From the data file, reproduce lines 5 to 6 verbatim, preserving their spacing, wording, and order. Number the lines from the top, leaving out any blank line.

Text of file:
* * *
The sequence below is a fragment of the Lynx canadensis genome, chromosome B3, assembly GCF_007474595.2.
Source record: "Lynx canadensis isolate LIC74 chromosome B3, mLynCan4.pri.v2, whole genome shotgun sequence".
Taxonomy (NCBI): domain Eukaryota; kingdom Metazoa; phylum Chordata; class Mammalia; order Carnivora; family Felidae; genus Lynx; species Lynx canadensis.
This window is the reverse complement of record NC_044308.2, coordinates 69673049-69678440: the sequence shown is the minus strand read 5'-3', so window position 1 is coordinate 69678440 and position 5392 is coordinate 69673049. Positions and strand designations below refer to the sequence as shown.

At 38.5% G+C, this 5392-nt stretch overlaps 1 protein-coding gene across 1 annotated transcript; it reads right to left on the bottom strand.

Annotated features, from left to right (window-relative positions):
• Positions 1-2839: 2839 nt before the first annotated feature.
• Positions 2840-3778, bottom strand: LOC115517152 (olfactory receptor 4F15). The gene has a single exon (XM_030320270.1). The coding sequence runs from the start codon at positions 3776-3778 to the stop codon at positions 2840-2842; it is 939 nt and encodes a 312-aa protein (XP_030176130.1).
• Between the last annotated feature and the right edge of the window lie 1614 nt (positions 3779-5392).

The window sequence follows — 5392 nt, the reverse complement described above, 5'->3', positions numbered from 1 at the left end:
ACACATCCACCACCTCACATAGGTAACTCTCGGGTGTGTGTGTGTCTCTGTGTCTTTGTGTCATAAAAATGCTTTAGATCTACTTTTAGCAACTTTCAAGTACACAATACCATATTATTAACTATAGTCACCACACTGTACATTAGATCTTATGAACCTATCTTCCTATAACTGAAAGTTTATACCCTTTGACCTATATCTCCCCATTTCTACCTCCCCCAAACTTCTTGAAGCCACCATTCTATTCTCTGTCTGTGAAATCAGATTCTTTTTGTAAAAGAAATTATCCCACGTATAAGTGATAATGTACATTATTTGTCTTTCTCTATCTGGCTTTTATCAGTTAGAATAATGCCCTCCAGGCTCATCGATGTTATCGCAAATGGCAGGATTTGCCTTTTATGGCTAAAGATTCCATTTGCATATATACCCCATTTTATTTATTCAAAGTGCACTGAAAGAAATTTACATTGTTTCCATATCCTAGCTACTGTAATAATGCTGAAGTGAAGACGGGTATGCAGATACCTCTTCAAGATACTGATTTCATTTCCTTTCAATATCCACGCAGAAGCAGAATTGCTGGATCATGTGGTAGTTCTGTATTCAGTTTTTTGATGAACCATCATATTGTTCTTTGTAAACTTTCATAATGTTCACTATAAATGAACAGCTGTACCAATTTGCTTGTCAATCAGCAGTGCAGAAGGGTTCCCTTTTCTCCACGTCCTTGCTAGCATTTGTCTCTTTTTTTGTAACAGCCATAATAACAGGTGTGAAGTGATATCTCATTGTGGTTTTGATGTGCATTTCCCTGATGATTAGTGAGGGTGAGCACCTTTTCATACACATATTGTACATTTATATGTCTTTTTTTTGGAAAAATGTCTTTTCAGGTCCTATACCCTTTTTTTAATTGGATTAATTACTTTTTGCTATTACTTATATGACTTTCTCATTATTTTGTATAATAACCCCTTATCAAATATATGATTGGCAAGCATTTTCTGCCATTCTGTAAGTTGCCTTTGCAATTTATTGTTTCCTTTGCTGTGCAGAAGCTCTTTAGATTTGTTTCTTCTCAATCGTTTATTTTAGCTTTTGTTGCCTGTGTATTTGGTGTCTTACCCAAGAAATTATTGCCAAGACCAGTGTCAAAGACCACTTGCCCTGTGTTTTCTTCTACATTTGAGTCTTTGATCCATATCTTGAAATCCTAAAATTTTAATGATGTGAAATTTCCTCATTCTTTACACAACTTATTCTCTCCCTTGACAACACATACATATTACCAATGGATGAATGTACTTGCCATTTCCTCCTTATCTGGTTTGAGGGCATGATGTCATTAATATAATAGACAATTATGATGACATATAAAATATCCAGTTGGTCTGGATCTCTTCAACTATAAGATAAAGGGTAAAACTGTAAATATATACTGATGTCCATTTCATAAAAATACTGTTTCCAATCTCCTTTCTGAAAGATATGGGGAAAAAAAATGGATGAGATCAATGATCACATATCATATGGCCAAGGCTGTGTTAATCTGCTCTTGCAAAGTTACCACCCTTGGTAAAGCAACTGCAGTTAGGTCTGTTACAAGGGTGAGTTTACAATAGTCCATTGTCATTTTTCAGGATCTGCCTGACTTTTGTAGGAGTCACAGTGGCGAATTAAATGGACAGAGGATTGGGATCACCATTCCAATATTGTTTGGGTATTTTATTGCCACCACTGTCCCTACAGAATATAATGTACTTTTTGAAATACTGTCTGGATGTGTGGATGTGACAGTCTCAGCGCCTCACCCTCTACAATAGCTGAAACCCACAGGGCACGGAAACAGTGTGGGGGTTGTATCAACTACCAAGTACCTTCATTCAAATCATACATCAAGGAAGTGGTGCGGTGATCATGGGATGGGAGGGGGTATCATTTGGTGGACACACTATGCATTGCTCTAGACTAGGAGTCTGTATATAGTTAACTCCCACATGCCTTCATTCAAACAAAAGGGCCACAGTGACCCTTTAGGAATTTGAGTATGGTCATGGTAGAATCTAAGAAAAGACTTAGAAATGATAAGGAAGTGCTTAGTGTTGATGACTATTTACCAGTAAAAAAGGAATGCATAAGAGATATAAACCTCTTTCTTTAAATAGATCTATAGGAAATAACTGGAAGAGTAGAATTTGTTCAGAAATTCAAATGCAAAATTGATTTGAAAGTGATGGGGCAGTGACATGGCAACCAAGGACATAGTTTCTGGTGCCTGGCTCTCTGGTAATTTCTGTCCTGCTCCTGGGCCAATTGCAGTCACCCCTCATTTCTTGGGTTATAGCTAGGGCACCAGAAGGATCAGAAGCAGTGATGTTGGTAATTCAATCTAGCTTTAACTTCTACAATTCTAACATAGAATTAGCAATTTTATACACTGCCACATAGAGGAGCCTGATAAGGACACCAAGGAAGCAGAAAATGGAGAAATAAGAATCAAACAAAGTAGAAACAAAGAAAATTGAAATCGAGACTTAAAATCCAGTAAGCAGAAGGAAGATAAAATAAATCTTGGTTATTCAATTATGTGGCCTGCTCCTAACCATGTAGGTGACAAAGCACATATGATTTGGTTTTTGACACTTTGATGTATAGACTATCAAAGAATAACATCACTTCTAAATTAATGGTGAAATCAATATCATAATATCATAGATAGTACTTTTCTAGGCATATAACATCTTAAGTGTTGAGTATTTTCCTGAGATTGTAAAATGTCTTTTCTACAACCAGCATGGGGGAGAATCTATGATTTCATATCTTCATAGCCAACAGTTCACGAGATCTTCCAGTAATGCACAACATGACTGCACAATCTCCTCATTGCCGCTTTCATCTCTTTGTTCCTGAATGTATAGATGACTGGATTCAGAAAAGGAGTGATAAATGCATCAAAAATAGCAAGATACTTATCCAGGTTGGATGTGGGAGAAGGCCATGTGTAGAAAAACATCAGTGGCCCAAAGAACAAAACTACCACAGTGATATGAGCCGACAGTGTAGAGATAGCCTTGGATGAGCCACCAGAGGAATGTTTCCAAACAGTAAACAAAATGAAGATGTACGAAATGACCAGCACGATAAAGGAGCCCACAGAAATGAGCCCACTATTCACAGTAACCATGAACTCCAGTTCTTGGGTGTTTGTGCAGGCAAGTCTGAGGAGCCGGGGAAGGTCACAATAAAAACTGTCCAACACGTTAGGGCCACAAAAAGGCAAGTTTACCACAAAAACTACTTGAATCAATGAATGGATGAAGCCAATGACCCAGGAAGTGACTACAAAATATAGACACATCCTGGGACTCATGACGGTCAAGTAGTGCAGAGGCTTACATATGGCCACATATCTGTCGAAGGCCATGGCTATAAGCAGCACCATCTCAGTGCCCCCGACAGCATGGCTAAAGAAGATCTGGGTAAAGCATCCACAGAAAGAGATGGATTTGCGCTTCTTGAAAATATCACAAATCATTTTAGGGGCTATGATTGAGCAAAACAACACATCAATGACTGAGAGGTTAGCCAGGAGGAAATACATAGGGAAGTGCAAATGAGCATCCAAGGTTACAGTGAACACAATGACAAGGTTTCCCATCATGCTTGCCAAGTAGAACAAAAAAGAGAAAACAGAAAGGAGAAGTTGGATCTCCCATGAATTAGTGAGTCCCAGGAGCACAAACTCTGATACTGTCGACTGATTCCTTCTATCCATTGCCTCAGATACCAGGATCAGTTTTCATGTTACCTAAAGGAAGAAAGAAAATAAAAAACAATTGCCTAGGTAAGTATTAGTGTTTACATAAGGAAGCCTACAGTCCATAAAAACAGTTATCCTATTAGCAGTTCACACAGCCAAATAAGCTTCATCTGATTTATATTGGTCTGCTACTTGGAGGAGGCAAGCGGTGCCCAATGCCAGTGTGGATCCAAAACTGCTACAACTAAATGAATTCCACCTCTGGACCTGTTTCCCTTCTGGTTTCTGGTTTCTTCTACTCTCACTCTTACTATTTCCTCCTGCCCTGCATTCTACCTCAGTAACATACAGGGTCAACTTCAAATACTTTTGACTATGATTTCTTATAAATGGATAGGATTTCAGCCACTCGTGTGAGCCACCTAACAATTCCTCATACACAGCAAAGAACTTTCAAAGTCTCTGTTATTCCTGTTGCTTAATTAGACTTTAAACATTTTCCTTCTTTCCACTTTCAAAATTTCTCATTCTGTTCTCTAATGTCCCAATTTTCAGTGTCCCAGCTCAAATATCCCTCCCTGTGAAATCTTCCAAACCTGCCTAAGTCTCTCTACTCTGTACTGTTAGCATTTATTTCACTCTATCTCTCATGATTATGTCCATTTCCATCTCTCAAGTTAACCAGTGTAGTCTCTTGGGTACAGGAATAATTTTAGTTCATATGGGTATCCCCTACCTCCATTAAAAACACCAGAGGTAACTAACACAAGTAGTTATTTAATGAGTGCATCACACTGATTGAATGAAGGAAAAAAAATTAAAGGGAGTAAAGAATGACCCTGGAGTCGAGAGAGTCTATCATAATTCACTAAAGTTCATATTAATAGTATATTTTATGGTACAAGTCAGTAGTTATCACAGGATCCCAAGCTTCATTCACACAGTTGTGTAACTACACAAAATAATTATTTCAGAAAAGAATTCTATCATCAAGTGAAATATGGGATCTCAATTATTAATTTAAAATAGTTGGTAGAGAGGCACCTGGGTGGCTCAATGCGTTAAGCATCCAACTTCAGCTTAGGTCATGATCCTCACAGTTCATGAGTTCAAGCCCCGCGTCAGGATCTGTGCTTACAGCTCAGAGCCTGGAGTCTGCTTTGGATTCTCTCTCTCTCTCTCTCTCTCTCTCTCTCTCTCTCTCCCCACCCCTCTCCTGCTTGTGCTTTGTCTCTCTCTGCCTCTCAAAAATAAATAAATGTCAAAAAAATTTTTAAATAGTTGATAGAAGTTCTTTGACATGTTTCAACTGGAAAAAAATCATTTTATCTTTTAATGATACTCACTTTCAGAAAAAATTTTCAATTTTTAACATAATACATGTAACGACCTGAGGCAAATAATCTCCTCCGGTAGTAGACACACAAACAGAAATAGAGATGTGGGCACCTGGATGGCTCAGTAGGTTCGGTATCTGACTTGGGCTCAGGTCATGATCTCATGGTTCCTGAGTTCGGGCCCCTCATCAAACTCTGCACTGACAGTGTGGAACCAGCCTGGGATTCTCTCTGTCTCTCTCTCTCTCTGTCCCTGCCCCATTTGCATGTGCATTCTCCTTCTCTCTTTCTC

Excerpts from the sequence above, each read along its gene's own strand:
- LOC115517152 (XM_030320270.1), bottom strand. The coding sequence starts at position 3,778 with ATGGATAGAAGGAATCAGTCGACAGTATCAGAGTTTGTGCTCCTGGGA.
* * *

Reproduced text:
At 38.5% G+C, this 5392-nt stretch overlaps 1 protein-coding gene across 1 annotated transcript; it reads right to left on the bottom strand.

Annotated features, from left to right (window-relative positions):